Why I think Mars One is a really stupid notion

I posted last week about the silliness of trying to colonise Mars on a one-way basis, unless you’re sending Justin Bieber.

Sure, most colonists here on Earth made the trip one-way. But Earth’s way more hospitable. Even Roanoke. You can breathe the air, for a start.

Artists' impression of the Orion EFT-1 mission. NASA, public domain.

Artists’ impression of the Orion EFT-1 mission. NASA, public domain. Eventually, Orion may be part of the system that takes us to Mars – and brings us back.

Mars – that’s another planet. It has red skies and blue sunsets, temperatures that make Antarctica look summery, and surface air pressure about 0.6% that of Earth, though that’s academic because it’s mostly carbon dioxide anyway. Mars also has no magnetic field, which means the surface is irradiated from space. Then there’s the dirt, which the Phoenix lander found was saturated with naturally-formed perchlorates. Know what perchlorate is? Rocket fuel. It’s nasty stuff, it’s toxic, and the chances of keeping the habitat clear of it after a few EVA’s seems low.

The biggest problem is that nobody’s been there yet. There’s bound to be a curve ball we don’t know about. It’ll be discovered the hard way.

That was the Apollo experience forty years ago. It turned out lunar dust is abrasive and insidious. As early as Apollo 12, astronauts found dust in the seals when they re-donned their suits for a second EVA – moon-walker Pete Conrad reported that ‘there’s no doubt in my mind that with a couple more EVA’s something could have ground to a halt’. All the later Apollo astronauts hit it; leak rates soared in the suits as dust worked its way into the sealing rings.

I think it’s safe to say something of equal practical difficulty will be discovered about Mars, one way or another. Not good if you’ve just arrived – permanently. Besides, what happens if someone gets needs a hospital now? Or is injured? Well, that’s a no-brainer. You can imagine the colony consisting of a cluster of grounded Dragons with a row of graves next to it.

Cut-away of the modified Apollo/SIVB 'wet lab' configuration for the 1973-74 Venus flyby. NASA, public domain, via Wikipedia.

Cut-away of the modified Apollo/SIVB ‘wet lab’ configuration for the 1973-74 Venus flyby. NASA, public domain, via Wikipedia.

Mars One plan to send more missions every two years, each with four colonists to join the happy bunch. If they’re alive. My money says they won’t be. This is Scott of the Antarctic territory – high-tech for the day (Scott even had motorised tractors) but still gimcrack.

The main reason we’ve not gone there yet, despite space agencies making serious plans since the 1960s, is cost. Manned interplanetary fly-bys were (just) within reach of the hardware built for the Moon landings – and until the Apollo Applications Programme was slashed to just Skylab, NASA was looking at a manned Venus flyby for 1973-74, using Apollo hardware.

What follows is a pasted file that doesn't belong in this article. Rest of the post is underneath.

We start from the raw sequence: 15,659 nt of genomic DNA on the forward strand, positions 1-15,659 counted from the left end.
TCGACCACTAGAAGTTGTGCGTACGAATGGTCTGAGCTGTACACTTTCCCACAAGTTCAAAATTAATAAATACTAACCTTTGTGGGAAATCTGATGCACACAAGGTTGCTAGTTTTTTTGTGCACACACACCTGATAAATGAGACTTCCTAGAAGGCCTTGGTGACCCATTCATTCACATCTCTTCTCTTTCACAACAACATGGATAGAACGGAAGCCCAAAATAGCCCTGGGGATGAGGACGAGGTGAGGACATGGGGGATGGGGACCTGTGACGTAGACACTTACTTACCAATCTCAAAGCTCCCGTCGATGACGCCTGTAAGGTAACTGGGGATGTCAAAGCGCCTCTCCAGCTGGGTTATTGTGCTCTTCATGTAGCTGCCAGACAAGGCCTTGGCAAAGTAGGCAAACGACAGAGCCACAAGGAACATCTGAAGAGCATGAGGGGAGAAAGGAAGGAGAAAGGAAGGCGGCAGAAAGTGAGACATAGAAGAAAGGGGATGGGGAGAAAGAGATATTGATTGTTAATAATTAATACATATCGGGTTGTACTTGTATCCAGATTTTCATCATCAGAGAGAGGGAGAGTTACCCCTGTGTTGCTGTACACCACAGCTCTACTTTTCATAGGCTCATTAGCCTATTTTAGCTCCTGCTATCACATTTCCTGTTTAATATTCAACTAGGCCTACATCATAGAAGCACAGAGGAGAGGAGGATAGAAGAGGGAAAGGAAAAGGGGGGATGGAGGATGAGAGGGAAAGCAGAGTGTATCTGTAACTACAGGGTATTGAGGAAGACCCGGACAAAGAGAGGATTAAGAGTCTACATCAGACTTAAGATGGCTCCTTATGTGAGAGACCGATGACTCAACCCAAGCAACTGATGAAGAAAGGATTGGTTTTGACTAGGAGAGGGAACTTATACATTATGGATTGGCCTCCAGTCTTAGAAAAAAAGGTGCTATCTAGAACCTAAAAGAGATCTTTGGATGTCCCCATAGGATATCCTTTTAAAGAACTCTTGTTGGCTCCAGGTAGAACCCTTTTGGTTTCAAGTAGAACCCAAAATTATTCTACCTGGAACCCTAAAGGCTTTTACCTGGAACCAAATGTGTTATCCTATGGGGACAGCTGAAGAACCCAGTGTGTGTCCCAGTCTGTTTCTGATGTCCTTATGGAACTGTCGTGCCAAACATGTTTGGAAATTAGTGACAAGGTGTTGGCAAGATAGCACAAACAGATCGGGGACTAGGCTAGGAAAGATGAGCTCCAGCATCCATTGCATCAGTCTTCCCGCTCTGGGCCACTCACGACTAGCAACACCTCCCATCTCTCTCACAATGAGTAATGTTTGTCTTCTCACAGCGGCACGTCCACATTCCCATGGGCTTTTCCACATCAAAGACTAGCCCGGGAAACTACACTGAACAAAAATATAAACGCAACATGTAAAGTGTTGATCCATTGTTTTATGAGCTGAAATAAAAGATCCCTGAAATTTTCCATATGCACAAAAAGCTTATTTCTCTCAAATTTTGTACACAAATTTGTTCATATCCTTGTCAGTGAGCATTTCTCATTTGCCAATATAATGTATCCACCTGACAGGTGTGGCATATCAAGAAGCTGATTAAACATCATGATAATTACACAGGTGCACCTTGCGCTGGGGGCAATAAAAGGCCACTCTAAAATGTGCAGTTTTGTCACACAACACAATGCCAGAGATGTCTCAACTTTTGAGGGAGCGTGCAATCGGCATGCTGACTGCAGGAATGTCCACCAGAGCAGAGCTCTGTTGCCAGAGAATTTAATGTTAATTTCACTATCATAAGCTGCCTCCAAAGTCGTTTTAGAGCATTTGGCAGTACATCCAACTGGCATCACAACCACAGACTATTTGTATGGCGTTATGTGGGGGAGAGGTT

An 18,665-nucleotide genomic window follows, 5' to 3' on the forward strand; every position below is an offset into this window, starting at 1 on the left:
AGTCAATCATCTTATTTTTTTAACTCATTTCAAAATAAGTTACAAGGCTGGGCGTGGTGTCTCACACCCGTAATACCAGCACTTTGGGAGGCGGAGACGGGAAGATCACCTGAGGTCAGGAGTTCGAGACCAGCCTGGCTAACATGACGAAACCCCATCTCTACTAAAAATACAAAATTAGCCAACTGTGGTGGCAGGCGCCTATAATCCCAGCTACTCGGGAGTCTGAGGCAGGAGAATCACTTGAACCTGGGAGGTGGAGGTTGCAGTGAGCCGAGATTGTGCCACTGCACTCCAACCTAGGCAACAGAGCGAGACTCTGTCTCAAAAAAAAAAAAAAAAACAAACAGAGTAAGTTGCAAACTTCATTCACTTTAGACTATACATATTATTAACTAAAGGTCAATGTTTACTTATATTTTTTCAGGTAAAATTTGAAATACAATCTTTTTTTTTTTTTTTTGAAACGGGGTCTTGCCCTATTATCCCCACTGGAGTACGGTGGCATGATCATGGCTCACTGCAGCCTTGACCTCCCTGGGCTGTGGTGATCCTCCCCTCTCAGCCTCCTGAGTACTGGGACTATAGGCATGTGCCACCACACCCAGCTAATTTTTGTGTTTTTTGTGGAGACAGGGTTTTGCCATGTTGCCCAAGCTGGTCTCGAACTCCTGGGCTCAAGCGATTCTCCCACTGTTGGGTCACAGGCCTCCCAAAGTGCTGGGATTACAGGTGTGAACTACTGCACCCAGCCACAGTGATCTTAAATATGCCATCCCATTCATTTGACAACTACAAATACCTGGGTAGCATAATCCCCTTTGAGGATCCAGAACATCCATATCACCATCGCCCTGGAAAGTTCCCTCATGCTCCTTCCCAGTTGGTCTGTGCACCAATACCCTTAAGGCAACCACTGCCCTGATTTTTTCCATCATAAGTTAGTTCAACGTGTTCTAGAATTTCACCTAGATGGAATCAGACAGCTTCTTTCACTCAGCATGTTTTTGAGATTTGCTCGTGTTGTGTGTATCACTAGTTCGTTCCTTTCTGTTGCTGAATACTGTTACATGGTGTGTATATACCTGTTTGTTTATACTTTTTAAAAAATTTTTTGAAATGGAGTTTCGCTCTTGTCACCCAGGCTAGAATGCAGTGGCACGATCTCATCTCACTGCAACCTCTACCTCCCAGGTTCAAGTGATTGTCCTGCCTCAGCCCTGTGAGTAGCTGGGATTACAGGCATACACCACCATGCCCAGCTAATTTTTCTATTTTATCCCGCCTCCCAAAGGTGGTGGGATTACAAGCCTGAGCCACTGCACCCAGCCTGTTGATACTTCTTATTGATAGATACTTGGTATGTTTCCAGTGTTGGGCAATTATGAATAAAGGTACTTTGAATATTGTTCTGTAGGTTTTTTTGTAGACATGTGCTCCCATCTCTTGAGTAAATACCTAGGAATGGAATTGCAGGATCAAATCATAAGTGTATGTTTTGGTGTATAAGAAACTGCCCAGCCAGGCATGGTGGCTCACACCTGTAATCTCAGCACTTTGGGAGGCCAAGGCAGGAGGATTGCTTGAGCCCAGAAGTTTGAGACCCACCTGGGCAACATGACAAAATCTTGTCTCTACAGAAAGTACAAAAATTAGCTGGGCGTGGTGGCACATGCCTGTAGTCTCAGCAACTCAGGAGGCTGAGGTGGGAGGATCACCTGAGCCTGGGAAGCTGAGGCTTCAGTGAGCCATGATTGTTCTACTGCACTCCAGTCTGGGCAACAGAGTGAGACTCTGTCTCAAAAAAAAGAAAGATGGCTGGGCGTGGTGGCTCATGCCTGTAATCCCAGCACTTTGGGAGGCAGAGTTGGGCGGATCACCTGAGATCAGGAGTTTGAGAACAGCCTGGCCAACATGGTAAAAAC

Composite panorama of Mars. Not going to be seen by the 2018 expedition, as they'll fly past the night side. NASA, public domain.

Composite panorama of Mars. NASA, public domain.

Unfortunately, stopping at the destination, landing on it, and all the rest was another matter. It was easy to accelerate an Apollo CSM and habitat module into a free-return Venus or Mars trajectory; no further fuel was needed, it’d whip past the target at interplanetary velocities, and the CM could aerobrake to a safe landing on Earth. But stopping at the destination, landing and then returning home? In rocketry – whether chemical or nuclear-thermal (NERVA), the two technologies available until recently, mass-ratios are critical.

Mass ratio is the difference in mass between an empty and fuelled rocket at all times, and fuel takes fuel to accelerate it. It’s a calculation of sharply diminishing returns, and the upshot for NASA and other Mars mission planners in the twentieth century was that a practical manned landing mission was going to (a) require a colossal amount of fuel, and (b) would still transit by low-energy Hohmann orbit requiring a 256 day flight each way, meaning more life support, which meant more fuel (see what I mean?).

Some plans looked to refuel the system from Martian resources, but that had challenges of its own. Either way, the biggest challenge in all Mars mission schemes was the first step, lifting the Mars ship off Earth into a parking orbit. No single rocket could do that in one go, meaning multiple launches and assembly in orbit, raising cost and complexity still further. With figures in tens and hundreds of billions of dollars being bandied about, and no real public enthusiasm for space after Apollo, it’s small wonder governments were daunted.

ROMBUS in Mars orbit: Mars Excursion Module backs away ready for landing. Public domain, NASA.

Conceptual art of Philip Bono’s colossal ROMBUS booster in Mars orbit: Mars Excursion Module backs away ready for landing. Public domain, NASA.

My take – which is far from original to me – is don’t try going to Mars now. Focus on building a space-to-space propulsion system that offers better impulse than chemical or nuclear-thermal motors. Do that and the 256-day trans-Mars cruise – which is what drives the scale and risk of the mission, including problems with radiation doses in deep space – goes away. One promising option is the Variable Specific Impulse Magnetoplasma Rocket (VASIMIR), a high-powered ion drive that might do the trick if it works as envisaged. Another is the FDR (Fusion Driven Rocket). Current projections suggest Earth-Mars transit times as low as 30 days.

Of course, if your drive won’t light when you need it to slow down, you’re on a one-way trip out of the solar system. But hey…

Maybe we should send Justin Bieber on that first VASIMIR mission, just in case…

Copyright © Matthew Wright 2015

Yes – a Kiwi might go to Mars, but I still wish it was Justin Bieber